Article

Identification of Id1 in acquired middle ear cholesteatoma

Department of Otolaryngology, Xi'an Jiao University, Xi'an, People's Republic of China.
Archives of Otolaryngology - Head and Neck Surgery (Impact Factor: 1.75). 04/2008; 134(3):306-10. DOI: 10.1001/archotol.134.3.306
Source: PubMed

ABSTRACT To determine (1) the relationship between chronic inflammatory changes in the ossicular chain area (OCA) and the formation of cholesteatoma and (2) the correlates between aberrant gene expression and abnormal proliferation of cholesteatoma.
Two hundred sixty-four ears with chronic otitis media that had undergone ear surgery were included in this study for statistical analysis of the relationship between abnormalities in the OCA and cholesteatoma. Fourteen middle ear cholesteatoma specimens were collected for immunohistochemical analysis of candidate molecules involved in the abnormal proliferation of keratinocytes. A cell model was used for verification of candidate molecule involvement.
The formation of cholesteatoma was accompanied by chronic inflammatory changes in the OCA, including granulated tissue, adhesion, and stagnating effusion. The inhibitor of the DNA-binding (Id1) gene, which is involved in controlling cell cycle progression, was abundantly expressed in cholesteatoma epithelium. In vitro studies indicate that Id1 regulated the expression of nuclear factor kappaB, cyclin D1, proliferating cell nuclear antigen, and cell cycle progression of keratinocytes,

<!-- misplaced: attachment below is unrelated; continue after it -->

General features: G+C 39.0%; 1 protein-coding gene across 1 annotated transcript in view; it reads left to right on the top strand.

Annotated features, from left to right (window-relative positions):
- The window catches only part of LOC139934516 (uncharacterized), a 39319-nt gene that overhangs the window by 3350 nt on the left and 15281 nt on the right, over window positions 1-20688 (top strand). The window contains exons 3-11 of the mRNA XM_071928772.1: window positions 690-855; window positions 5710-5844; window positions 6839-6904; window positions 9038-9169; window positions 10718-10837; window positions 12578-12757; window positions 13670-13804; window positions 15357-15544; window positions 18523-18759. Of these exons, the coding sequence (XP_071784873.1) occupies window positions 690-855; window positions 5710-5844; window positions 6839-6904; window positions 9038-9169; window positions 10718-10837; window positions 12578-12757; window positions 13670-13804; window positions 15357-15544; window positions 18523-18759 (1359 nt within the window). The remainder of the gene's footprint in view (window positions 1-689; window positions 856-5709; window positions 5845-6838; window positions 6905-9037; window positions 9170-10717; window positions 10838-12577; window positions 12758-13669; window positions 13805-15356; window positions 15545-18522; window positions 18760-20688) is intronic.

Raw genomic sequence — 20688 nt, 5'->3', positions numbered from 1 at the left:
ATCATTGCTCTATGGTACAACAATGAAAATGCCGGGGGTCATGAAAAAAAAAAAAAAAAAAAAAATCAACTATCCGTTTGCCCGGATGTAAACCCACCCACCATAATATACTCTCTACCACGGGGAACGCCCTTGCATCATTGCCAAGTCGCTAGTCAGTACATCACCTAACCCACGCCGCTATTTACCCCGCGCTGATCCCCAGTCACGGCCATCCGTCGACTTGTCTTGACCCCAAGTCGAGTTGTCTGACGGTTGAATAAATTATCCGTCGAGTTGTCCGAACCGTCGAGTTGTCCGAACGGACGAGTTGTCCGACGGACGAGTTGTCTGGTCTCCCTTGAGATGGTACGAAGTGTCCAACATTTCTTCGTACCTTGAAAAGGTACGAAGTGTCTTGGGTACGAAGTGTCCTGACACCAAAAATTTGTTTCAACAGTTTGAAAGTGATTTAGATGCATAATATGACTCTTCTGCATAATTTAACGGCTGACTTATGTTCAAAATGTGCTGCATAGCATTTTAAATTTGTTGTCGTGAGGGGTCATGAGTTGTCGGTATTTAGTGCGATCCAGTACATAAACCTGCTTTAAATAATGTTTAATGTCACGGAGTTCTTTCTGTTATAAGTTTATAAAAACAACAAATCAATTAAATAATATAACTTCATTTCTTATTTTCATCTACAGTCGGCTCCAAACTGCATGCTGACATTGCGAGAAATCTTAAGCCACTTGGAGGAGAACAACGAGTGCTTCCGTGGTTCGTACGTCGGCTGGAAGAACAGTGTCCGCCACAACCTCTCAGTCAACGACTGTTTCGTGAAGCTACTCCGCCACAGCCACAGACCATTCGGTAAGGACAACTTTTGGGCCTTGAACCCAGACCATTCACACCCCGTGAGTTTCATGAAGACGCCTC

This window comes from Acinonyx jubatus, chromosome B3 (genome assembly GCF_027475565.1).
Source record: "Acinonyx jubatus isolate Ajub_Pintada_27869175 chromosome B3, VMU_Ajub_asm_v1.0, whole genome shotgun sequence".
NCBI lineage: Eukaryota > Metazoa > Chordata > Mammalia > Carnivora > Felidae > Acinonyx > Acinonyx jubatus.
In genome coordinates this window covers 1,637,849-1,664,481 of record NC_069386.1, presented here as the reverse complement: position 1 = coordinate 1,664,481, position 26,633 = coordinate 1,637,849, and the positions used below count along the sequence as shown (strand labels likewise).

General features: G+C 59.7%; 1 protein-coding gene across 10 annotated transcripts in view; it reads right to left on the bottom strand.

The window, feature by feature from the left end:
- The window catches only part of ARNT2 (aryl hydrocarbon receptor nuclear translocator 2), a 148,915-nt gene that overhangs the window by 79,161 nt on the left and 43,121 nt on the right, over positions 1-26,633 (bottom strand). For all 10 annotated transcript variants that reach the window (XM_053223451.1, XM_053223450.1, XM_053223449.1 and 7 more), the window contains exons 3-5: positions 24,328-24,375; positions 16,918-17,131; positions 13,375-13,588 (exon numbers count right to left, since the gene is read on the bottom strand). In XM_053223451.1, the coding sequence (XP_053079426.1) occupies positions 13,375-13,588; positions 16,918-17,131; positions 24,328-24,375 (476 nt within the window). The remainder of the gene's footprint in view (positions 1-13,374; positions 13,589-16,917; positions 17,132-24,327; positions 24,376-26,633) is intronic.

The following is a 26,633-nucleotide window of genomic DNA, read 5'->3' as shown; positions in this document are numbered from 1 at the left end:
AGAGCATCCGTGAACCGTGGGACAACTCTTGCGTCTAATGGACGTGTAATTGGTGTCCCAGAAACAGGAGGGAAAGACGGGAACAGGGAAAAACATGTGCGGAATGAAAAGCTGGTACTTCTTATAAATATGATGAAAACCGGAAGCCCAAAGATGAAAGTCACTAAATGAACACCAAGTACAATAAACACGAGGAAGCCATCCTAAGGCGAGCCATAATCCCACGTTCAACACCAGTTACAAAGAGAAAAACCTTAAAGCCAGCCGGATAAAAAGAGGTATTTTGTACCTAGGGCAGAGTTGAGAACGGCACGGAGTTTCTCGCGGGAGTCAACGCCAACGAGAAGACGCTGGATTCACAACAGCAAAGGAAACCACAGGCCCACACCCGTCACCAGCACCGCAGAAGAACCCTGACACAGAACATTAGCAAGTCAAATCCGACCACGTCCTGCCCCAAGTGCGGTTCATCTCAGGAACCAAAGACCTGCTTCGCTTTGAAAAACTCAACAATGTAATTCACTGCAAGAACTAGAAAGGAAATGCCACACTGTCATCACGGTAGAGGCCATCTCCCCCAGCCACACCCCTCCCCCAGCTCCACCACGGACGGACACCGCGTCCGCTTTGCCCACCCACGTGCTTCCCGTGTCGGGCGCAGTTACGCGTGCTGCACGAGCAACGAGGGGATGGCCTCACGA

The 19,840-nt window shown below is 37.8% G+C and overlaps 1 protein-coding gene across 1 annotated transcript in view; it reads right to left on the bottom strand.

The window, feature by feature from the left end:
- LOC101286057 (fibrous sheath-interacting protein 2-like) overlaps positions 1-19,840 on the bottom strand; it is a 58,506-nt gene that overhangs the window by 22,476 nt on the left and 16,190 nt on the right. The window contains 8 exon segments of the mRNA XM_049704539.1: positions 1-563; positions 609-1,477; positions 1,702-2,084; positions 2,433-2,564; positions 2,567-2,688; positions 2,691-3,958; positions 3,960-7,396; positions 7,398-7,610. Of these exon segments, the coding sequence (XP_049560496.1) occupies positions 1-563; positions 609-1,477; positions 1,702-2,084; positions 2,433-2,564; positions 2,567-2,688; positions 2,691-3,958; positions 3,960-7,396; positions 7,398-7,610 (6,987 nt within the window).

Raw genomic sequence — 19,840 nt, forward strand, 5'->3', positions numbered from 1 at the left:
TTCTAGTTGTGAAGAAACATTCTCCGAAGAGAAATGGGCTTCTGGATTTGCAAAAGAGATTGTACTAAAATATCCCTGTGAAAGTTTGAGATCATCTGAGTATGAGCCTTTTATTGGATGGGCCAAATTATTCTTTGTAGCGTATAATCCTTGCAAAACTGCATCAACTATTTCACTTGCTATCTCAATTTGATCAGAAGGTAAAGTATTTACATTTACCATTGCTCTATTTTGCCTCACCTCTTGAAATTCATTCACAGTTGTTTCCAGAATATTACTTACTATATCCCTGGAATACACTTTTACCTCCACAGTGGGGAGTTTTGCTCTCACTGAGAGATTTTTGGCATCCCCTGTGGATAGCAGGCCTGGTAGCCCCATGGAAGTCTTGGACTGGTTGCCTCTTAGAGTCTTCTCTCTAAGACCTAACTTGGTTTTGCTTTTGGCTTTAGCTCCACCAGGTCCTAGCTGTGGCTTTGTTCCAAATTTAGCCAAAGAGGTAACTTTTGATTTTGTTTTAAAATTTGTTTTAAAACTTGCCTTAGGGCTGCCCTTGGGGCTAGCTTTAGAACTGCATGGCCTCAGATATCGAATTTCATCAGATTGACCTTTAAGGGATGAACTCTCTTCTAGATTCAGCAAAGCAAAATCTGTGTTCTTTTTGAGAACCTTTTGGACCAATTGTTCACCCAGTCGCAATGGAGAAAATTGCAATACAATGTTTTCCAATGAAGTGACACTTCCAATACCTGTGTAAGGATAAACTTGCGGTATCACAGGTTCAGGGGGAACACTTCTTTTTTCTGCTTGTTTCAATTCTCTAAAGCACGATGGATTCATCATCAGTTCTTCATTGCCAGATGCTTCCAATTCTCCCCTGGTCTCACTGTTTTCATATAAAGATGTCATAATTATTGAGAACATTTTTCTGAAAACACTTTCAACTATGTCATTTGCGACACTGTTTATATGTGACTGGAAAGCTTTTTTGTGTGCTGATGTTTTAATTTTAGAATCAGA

Chronic inflammation in the OCA is closely related to the formation of cholesteatoma. The Id1/nuclear factor kappaB/cyclin D1/proliferating cell nuclear antigen signaling pathway is involved in the abnormal proliferation of keratinocytes in acquired cholesteatoma.

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    • "For example, NF-κB was reported to be found in cholesteatoma epithelium, but it appeared to be inactivated [2]. However, a recent report suggested that activated NF-κB plays a role in cellular hyperplasia of cholesteatoma [3]. Generally, in normal resting cells, NF-κB is localized within the cytoplasm as a heterodimeric complex composed of p50 and p65 subunits bound to members of the class of inhibitory proteins called inhibitor kappa B (IκB). "
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